Chance to see meteor shower in skies over north-east tonight

Christopher Davidson
January 4, 2019

The new year began with the most distant flyby of a planetary object, and it continues with the Quadrantid meteor shower tonight, one of the best annual shows in the night sky, according to NASA.

Unlike other meteor showers, such as the Perseids or Geminids where the peak can last for a couple days, the Quadrantids peak is only for several hours, with the best time occurring between midnight and dawn.

This means you should have a good chance of seeing a shooting star. "So that is definitely going to make them look brighter". The International Meteor Organization predicts the peak of the shower to be at 2 a.m. coordinated universal time, which is around 7 p.m.in Kingman, according to a conversion chart at https://earthsky.org.

Expect to see about 80 meteors per hour, but there could be as many as 200.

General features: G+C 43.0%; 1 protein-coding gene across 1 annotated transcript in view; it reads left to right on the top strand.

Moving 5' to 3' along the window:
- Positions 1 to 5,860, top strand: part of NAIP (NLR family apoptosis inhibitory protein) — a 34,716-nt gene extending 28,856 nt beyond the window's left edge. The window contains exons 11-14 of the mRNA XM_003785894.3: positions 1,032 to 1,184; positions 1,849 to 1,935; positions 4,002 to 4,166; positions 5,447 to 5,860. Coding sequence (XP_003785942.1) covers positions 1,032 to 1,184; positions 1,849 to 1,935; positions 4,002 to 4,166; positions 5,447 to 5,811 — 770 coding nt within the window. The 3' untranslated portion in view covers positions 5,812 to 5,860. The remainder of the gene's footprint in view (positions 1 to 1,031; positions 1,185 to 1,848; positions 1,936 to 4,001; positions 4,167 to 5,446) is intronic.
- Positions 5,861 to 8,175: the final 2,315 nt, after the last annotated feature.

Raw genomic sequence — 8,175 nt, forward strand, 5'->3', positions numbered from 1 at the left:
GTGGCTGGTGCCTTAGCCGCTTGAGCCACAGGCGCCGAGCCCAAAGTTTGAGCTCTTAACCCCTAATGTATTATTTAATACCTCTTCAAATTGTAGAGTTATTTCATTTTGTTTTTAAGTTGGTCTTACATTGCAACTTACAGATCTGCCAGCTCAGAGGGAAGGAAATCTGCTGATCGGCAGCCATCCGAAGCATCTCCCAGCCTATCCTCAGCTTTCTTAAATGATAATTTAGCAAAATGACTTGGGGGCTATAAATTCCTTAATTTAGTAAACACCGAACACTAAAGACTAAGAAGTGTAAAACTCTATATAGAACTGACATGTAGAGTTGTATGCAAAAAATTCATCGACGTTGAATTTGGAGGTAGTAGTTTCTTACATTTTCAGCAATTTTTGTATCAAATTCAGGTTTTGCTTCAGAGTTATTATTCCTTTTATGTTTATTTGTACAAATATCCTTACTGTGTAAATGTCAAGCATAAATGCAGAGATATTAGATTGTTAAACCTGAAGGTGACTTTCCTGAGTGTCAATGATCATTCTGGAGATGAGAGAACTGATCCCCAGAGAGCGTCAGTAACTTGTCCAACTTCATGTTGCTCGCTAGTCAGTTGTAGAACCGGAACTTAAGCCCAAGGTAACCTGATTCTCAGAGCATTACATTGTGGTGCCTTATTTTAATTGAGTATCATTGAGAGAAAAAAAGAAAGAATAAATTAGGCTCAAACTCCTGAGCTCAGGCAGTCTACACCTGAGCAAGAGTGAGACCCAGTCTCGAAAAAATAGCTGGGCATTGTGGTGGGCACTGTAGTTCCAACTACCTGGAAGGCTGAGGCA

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IF we get lucky and get a few breaks in the clouds, you'll want to go to a dark place and find the Big Dipper.

This year's show doesn't have great timing for North American observations. That's because the Quadrantids' namesake constellation no longer exists - at least, not as a recognized constellation. "This now-obsolete constellation was located between the constellations of Bootes the Herdsman and Draco the Dragon".

Like the Geminid meteor shower, the Quadrantid comes from a mysterious asteroid or "rock comet", rather than an icy comet, which is unusual.

On Thursday afternoon, Malaysia's national space agency ANGKASA also shared information about the Quadrantids, which it said can be viewed in Malaysia with the naked eye in clear weather and in an area free from light. They tend to be a little fainter in the sky - so much so that you might not see them. "And there is that random chance that some of this stuff will have a landfall".

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